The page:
Writing multipage TIFF with Python

You can use the freeimage plugin to SciPy as one method to write multipage TIFF images. You can also use tifffile or libtiff.

On Windows you might see the error:
RuntimeError: Could not find a FreeImage library

On Linux you might see the error:
freeimage had a problem: Could not find a FreeImage library in any of…

To fix this on Windows, download the FreeImge DLL from

http://freeimage.sourceforge.net/download.html

Then extract the file
dist/FreeImage.dll
to the following directory (assuming you’re using Anaconda Python)
C:\Anaconda\Lib\site-packages\skimage\io\_plugins\

To fix this on Linux, type
sudo apt-get install libfreeimage3

Example code (assuming you have image stored in C-ordered 3-D array images):

from skimage.io._plugins import freeimage_plugin as freeimg
freeimg.write_multipage(images,'myimages.tiff')

or try this example test code

reference:

https://groups.google.com/a/continuum.io/forum/#!topic/anaconda/wFu3yJtmiBo

OpenCV cv.CalcOpticalFlowHS Horn-Schunck smoothness lambda parameter

More details to come, but I was comparing the performance of OpenCV to Matlab Computer Vision Toolbox for the dense estimates of optical flow given by the Horn Schunck algorithm. I was getting a very different result with OpenCV vs. Matlab for the Optical Flow Estimation. It seemed that OpenCV was washing out fine details in the optical flow. After carefully comparing Matlab Computer Vision and OpenCV outputs for Horn Schunck optical flow, I found that the default lambda/smoothness parameter of 1.0 for cv.CalcOpticalFlowHS is not the same as what Matlab calls 1.0.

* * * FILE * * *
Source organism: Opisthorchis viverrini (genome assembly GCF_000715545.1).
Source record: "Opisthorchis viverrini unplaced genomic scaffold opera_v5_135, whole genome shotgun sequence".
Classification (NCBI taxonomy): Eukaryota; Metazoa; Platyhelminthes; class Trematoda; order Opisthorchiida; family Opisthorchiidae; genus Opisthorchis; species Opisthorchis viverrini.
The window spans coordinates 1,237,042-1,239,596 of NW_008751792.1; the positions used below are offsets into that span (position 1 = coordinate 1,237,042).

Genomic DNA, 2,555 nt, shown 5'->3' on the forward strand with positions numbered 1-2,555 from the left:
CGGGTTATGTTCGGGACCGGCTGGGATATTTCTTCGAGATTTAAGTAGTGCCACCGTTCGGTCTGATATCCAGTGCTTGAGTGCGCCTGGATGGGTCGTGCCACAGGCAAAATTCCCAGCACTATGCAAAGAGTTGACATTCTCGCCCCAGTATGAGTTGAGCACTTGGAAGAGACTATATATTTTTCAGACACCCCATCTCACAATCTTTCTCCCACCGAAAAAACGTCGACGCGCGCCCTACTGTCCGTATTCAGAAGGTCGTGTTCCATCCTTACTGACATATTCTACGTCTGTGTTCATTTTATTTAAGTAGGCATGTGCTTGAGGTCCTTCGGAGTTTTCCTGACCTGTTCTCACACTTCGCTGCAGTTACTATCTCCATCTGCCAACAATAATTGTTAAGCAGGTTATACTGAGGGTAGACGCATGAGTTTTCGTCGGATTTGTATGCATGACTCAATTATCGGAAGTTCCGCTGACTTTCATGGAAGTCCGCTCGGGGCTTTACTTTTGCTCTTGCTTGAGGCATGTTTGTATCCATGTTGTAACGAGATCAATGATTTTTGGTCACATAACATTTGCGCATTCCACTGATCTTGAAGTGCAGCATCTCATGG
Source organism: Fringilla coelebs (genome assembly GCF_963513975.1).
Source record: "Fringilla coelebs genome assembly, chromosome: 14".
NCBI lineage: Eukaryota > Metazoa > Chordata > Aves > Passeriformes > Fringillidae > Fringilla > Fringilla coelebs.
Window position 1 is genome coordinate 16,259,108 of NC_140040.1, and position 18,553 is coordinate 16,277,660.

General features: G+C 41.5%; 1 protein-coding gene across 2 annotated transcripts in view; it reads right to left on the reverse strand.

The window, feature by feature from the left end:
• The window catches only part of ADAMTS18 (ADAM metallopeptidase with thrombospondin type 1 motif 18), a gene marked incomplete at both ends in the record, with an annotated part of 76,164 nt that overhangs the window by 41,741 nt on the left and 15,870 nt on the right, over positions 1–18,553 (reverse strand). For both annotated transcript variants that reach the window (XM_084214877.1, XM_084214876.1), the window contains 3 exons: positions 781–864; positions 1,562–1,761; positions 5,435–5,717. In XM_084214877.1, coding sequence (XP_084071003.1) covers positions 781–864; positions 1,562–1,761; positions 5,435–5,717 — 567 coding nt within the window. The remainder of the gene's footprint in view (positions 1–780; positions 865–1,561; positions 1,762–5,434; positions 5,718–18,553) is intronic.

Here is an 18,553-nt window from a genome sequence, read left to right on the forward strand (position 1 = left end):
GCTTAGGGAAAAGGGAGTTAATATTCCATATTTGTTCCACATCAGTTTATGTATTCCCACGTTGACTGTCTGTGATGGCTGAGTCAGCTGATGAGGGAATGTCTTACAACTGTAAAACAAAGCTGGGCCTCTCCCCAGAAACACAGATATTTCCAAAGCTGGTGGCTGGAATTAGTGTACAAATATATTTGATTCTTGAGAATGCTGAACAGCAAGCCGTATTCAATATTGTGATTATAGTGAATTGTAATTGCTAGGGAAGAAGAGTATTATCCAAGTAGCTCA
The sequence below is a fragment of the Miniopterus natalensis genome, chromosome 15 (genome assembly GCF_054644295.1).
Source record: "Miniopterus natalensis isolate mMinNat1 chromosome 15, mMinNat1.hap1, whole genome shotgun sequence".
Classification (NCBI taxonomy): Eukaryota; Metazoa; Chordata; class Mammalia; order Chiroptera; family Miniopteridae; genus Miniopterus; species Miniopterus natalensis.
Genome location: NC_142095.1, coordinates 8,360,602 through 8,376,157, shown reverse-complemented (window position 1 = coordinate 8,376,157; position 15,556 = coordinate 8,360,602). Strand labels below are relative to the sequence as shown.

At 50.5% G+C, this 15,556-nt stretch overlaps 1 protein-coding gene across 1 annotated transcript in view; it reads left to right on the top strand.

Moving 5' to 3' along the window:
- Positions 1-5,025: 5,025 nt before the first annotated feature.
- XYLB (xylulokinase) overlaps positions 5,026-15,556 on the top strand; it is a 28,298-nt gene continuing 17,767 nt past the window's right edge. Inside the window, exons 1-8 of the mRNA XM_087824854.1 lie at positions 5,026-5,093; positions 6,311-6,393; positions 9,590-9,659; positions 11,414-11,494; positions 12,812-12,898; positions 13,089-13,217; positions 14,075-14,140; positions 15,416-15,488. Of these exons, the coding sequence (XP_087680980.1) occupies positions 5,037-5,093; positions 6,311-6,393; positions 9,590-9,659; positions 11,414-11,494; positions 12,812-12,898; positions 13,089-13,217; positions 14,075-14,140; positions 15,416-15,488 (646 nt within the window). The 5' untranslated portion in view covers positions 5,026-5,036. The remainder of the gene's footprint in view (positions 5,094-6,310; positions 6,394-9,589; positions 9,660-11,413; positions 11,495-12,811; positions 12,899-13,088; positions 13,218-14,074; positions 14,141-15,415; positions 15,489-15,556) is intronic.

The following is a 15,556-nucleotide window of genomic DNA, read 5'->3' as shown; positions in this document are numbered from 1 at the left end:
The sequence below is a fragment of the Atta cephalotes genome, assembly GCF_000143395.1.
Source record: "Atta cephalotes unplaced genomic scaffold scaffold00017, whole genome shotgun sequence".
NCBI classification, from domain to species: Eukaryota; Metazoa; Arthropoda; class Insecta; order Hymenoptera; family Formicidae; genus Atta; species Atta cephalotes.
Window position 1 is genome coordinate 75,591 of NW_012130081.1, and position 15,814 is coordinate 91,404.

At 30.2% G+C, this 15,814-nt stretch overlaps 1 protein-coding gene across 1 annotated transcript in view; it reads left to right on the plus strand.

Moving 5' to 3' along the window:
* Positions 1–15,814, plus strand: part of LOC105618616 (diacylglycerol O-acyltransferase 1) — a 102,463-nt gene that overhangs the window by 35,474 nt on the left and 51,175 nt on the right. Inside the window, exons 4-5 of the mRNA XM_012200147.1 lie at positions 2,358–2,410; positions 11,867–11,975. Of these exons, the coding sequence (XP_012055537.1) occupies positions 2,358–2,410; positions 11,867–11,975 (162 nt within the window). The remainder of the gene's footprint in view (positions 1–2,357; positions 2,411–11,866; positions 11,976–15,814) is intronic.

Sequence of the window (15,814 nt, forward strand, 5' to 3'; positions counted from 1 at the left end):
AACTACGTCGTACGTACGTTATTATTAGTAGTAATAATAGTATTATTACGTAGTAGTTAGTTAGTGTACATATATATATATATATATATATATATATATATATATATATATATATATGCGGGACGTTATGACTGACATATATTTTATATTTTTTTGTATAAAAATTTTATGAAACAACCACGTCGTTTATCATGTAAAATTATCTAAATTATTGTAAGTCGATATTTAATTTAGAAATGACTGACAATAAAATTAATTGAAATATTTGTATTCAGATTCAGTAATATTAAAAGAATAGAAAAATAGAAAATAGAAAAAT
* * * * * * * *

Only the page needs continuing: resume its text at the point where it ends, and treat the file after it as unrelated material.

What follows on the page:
I need to quantify this further, but for now I found that in OpenCV cv.CalcOpticalFlowHS setting lambda=0.001 gives results that are much more like Matlab–I can see the fine details. This is just a rough guess, if I have time I’ll quantify it in my forthcoming article on segmenting terabtyes of aurora borealis video in an hour!

PySide in Anaconda3

When using Matplotlib in Anaconda 3, and if you’re trying to use QT4Agg, you may get the error message
ImportError: No module named 'PySide'

To fix this, you can try (using your Anaconda3 pip)
pip install pyside
This will take several minutes and may require the prerequisites:

sudo apt-get install libxext-dev python-qt4 qt4-dev-tools build-essential

 

Reference: http://movingthelamppost.com/blog/html/2013/07/12/installing_pyqt____because_it_s_too_good_for_pip_or_easy_install_.html

Using USB-serial FTDI adapters with Intel Edison

The current Yocto kernel distro available for the Intel Edison (version 68 by configure_edison --version) does not include the FTDI driver. Thus when you plug a USB-serial adapter into the USB OTG host port, you’ll see it partially recognized in dmesg tail upon plugin, but you won’t see an assignment to a /dev/ttyUSB_ device.

You need to install the FTDI kernel module first.
opkg install kernel-module-ftdi-sio
This assumes you have already setup the unofficial opkg repository.